What will the law requiring women on boards mean for businesses?

A couple months ago, we wrote about SB 826 - a new California law requiring publicly traded companies to include at least one woman on their board of directors. The law is intended to address gender inequality in the workplace and is the first of its kind in the nation. According to the California Secretary of State’s office, as of the end of 2018, nearly one-quarter of the State’s 445 publicly traded companies did not have a woman on their boards.

The law went into effect on January 1, 2019. All public companies based in California must be compliant by December 31, 2019. The legislation does not stop there. By July 31, 2020, public corporations with five directors must have at least two women on their board, and those with six or more directors must have at least three women on the board.

Companies that are not compliant will receive a $100,000 fine for the first violation, and a $300,000 fine for subsequent violations. Any company that does not report board composition to the Secretary of State will also receive a $100,000 fine.

Law could affect many businesses

Annalisa Barrett, a University of San Diego clinical professor of finance, stated there are 377 California-based large corporations that are a part of the Russell 3000 stock index with all male boards that could be affected by this law. California is home to some of the nation’s largest companies. For example, Stamps.com and TiVo are based in California and both have all male boards. Just for the companies included in the Russell 3000, that would be an influx of 684 women to their boards. There are also hundreds of smaller public companies that may be affected by the new law.

Some Groups believe the law violates gender discrimination policy

There are more than 30 business groups that opposed the legislation, including the California Chamber of Commerce, which stated they believe the law violates discrimination policy. They also think it will be difficult for businesses to implement.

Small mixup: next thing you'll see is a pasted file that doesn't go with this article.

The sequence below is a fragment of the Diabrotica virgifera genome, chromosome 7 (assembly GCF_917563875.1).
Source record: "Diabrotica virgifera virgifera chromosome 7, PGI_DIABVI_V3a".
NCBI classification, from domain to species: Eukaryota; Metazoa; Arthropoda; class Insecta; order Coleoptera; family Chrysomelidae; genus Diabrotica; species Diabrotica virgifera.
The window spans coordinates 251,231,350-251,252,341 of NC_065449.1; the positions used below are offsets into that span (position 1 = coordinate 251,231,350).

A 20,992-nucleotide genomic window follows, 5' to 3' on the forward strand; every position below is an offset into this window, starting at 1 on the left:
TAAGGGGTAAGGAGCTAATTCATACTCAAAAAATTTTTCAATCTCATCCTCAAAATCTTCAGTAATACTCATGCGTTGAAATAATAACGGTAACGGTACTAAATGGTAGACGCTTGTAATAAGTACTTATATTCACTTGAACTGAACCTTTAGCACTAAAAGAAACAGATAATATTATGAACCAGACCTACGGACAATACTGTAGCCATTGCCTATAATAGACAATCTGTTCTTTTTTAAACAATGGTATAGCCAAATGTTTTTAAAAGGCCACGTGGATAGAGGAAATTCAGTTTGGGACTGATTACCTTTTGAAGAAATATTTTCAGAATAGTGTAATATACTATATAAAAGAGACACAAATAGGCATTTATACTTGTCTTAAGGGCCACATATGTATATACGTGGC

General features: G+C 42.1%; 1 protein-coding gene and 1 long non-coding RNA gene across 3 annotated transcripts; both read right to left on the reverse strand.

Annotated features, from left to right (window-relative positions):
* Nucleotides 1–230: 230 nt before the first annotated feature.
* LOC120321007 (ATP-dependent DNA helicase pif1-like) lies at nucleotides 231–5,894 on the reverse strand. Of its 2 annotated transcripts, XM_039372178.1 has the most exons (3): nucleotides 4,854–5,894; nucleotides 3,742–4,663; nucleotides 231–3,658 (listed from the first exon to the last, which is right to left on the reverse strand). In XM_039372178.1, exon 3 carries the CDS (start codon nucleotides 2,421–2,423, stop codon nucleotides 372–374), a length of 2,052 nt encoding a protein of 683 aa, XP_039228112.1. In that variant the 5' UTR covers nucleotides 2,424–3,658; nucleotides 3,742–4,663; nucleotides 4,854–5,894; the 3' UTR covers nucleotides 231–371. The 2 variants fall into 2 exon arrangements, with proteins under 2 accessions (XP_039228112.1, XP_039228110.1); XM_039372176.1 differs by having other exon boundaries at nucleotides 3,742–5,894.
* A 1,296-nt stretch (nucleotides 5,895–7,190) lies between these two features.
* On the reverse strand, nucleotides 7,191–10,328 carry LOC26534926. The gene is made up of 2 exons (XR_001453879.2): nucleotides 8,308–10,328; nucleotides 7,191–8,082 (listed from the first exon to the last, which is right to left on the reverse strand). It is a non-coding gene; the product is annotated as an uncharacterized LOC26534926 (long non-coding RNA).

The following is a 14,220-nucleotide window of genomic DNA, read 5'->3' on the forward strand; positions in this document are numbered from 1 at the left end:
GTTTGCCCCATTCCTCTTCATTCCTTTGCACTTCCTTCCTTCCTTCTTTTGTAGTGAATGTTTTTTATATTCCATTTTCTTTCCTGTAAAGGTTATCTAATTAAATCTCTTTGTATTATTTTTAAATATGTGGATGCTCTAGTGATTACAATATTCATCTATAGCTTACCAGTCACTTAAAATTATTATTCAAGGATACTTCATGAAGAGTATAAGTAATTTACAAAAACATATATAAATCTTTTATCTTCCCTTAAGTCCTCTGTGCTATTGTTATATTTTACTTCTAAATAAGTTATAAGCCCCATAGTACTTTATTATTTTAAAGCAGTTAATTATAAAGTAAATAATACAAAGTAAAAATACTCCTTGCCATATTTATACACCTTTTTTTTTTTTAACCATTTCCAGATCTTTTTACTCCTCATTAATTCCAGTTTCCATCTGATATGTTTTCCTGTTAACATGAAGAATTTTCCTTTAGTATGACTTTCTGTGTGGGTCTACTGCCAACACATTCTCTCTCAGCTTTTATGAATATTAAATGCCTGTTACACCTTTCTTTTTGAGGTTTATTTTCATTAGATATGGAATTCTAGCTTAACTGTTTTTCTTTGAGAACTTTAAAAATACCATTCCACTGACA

The legislation may also violate federal law

More than just violating gender discrimination policy, the opposed groups believe the new law violates federal law regarding how corporations are governed. Federal law states corporations are governed by laws of the State in which the businesses are incorporated, not where the main office of the business is located. Of the California-based businesses in the Russell index, 80 percent are incorporated in Delaware. Many U.S. businesses incorporate in Delaware for tax reasons.

If businesses incorporated elsewhere are not included, the law would only apply to 72 corporations in California.

European countries found success with similar laws

European countries, including Germany, Sweden, Finland, Iceland, France and Norway, have instituted similar laws to increase the number of women on corporate boards. Norway’s legislation is the strongest, requiring 40 percent of board seats go to women.

The Norwegian law was also initially controversial, but many board members warmed to the idea once it was in place. People with different backgrounds simply have experienced the world in different ways and can provide unique perspectives. The legislation helped eliminate some implicit bias. The increased diversity, it is argued, also improved decision-making and the quality of corporate governance.

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